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Back to basics: 5 things you should know about occupational therapy

You may have heard people talk about occupational therapy (OT), or maybe someone has even recommended you see an occupational therapist. But what exactly is occupational therapy and what do occupational therapists do? Read on to have all your occupational therapy-related questions answered!

What is an occupational therapist?

Occupational therapists (OTs) are degree-qualified clinicians (usually holding a degree in occupational therapy) skilled in treating people who due to injury, illness, or circumstance experience limitations in the how they undertake daily tasks. OTs help their clients to achieve greater independence through the development of particular skills or functions relating to self-care, community participation, work or school, or leisure. OTs are excellent problem solvers, innovative thinkers, adaptable to a variety of people and circumstances, and know how to communicate effectively.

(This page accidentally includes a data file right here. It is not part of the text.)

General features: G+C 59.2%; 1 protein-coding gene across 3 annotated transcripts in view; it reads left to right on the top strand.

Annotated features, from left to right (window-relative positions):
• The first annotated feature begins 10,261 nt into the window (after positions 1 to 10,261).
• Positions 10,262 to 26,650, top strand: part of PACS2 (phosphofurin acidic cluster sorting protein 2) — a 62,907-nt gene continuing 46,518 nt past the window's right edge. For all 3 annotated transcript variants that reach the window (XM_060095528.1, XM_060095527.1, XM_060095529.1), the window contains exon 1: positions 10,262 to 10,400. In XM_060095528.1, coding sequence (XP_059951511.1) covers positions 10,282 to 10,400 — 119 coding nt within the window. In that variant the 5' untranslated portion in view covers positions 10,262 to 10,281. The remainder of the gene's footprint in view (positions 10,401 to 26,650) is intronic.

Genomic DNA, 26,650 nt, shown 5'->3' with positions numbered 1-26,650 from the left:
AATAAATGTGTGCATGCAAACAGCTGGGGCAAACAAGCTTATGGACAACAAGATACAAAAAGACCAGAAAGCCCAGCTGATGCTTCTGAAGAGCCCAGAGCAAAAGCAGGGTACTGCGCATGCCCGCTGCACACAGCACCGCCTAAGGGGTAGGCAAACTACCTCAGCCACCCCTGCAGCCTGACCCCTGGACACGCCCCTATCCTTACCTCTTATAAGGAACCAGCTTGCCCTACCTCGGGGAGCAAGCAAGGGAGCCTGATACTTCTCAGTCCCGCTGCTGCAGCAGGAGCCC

What is an occupation?

For occupational therapists, the technical definition of ‘occupation’ differs slightly from our traditional understanding of the term. OTs define an occupation as any activity in which a person engages that generates meaning in their life. Occupations are important, because they constitute the activities that are essential to daily living, or the tasks that ‘occupy’ our time – activities that people need, want, or are expected to do.

Why is occupational therapy important?

Occupational therapy is all about helping people engage in activities that are meaningful to them. Generally these activities will fall into the areas of personal care, daily living tasks, work, community-based activities and leisure activities. Specifically, occupational therapists are key in assessing and developing programs to assist with skill building in the following categories of occupations:

  • Personal care: including bathing, toileting, dressing, personal hygiene, mobility and transfers